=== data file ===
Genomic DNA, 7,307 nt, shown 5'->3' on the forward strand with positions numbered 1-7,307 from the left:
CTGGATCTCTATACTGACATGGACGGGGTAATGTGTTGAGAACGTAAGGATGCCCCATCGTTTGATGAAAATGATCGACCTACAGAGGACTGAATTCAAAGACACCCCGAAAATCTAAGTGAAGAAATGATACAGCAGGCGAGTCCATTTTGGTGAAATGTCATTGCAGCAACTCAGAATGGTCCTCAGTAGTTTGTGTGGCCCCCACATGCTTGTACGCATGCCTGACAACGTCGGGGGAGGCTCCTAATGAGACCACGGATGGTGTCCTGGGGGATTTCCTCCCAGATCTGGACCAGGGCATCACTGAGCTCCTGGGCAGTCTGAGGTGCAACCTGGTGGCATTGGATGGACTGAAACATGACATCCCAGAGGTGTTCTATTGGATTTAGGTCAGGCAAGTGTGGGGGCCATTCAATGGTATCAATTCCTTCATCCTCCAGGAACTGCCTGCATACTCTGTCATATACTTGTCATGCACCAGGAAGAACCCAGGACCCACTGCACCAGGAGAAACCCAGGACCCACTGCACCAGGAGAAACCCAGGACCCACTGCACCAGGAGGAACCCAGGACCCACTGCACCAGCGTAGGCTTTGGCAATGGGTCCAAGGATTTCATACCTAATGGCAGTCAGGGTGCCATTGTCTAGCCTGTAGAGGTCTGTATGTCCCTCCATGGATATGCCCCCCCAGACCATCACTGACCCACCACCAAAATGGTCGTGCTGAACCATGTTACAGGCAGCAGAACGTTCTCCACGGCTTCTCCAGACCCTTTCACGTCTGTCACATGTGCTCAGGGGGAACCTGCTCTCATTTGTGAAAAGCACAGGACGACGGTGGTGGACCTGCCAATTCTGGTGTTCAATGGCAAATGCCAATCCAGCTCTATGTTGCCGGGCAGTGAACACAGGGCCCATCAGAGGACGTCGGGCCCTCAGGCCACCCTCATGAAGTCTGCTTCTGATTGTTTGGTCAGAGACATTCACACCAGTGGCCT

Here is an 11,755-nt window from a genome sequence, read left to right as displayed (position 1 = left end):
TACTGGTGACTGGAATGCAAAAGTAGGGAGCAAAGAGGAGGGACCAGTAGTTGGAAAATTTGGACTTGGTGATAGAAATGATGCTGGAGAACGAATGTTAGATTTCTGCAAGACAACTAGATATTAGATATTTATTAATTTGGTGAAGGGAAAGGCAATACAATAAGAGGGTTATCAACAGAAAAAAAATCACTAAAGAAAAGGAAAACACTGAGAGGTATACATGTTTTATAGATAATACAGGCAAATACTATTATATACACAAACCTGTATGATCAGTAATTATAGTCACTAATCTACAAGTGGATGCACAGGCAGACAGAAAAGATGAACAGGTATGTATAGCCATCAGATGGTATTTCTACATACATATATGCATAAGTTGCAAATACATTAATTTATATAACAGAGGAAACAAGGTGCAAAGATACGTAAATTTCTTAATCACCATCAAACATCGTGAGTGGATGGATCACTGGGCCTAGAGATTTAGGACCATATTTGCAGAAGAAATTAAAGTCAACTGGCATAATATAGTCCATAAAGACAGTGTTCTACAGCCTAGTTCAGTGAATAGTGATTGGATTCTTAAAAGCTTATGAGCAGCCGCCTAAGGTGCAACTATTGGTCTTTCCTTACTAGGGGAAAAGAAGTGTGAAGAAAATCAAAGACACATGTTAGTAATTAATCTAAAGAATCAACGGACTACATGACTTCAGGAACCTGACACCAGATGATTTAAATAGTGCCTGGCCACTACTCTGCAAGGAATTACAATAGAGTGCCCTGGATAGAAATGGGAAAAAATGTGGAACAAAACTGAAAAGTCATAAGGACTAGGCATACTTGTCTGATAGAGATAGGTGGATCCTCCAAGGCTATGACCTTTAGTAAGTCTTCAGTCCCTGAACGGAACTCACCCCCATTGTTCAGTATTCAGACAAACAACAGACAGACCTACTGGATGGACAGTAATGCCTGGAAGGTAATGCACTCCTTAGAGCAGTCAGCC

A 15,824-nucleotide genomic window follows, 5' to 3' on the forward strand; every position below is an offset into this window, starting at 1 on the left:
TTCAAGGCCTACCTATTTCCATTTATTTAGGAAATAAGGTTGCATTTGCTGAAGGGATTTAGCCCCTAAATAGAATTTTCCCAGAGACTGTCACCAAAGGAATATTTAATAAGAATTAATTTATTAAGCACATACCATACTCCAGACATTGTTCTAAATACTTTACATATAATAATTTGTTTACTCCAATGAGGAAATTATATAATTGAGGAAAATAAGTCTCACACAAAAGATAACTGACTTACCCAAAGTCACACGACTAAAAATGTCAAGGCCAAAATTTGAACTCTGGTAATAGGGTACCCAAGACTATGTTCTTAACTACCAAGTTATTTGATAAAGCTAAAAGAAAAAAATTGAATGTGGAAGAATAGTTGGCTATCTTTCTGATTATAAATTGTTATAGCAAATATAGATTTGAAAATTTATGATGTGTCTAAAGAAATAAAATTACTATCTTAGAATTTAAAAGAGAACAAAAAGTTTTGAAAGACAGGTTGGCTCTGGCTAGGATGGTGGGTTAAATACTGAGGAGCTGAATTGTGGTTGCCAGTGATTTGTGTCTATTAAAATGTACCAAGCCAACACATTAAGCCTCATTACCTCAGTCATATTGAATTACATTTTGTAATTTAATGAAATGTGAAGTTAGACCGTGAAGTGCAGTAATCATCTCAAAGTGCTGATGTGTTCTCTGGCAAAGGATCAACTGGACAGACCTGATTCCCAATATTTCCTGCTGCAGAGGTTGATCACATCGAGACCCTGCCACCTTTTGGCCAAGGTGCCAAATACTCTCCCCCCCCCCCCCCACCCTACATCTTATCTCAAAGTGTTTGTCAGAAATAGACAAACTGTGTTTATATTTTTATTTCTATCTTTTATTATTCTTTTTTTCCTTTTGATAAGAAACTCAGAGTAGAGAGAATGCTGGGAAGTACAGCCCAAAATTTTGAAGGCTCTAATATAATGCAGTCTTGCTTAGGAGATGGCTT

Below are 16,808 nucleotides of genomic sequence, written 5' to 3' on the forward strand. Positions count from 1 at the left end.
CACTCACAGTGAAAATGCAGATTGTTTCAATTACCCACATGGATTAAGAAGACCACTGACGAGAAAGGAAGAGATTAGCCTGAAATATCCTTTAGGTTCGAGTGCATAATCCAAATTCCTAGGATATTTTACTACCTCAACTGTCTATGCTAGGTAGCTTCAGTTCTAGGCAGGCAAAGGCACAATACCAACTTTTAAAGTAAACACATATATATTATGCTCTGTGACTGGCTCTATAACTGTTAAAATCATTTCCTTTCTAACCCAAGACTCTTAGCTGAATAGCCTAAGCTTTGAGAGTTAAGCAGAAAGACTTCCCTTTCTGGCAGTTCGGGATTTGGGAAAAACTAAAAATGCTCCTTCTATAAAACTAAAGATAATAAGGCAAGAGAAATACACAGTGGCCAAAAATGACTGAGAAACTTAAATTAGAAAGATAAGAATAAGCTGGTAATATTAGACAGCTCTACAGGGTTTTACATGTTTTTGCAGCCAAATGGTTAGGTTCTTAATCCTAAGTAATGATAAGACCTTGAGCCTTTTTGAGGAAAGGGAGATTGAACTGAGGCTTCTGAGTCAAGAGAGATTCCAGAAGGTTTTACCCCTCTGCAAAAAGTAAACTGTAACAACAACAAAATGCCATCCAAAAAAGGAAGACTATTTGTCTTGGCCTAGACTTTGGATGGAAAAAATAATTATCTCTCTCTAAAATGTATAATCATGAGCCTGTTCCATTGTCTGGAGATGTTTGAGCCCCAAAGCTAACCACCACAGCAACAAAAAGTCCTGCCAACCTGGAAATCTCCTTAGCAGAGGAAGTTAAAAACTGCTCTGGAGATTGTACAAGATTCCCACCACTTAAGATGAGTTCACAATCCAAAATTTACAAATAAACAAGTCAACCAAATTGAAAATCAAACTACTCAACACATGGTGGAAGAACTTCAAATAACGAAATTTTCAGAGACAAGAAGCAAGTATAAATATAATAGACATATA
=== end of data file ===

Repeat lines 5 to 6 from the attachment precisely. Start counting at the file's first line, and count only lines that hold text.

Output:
A 15,824-nucleotide genomic window follows, 5' to 3' on the forward strand; every position below is an offset into this window, starting at 1 on the left:
TTCAAGGCCTACCTATTTCCATTTATTTAGGAAATAAGGTTGCATTTGCTGAAGGGATTTAGCCCCTAAATAGAATTTTCCCAGAGACTGTCACCAAAGGAATATTTAATAAGAATTAATTTATTAAGCACATACCATACTCCAGACATTGTTCTAAATACTTTACATATAATAATTTGTTTACTCCAATGAGGAAATTATATAATTGAGGAAAATAAGTCTCACACAAAAGATAACTGACTTACCCAAAGTCACACGACTAAAAATGTCAAGGCCAAAATTTGAACTCTGGTAATAGGGTACCCAAGACTATGTTCTTAACTACCAAGTTATTTGATAAAGCTAAAAGAAAAAAATTGAATGTGGAAGAATAGTTGGCTATCTTTCTGATTATAAATTGTTATAGCAAATATAGATTTGAAAATTTATGATGTGTCTAAAGAAATAAAATTACTATCTTAGAATTTAAAAGAGAACAAAAAGTTTTGAAAGACAGGTTGGCTCTGGCTAGGATGGTGGGTTAAATACTGAGGAGCTGAATTGTGGTTGCCAGTGATTTGTGTCTATTAAAATGTACCAAGCCAACACATTAAGCCTCATTACCTCAGTCATATTGAATTACATTTTGTAATTTAATGAAATGTGAAGTTAGACCGTGAAGTGCAGTAATCATCTCAAAGTGCTGATGTGTTCTCTGGCAAAGGATCAACTGGACAGACCTGATTCCCAATATTTCCTGCTGCAGAGGTTGATCACATCGAGACCCTGCCACCTTTTGGCCAAGGTGCCAAATACTCTCCCCCCCCCCCCCCACCCTACATCTTATCTCAAAGTGTTTGTCAGAAATAGACAAACTGTGTTTATATTTTTATTTCTATCTTTTATTATTCTTTTTTTCCTTTTGATAAGAAACTCAGAGTAGAGAGAATGCTGGGAAGTACAGCCCAAAATTTTGAAGGCTCTAATATAATGCAGTCTTGCTTAGGAGATGGCTT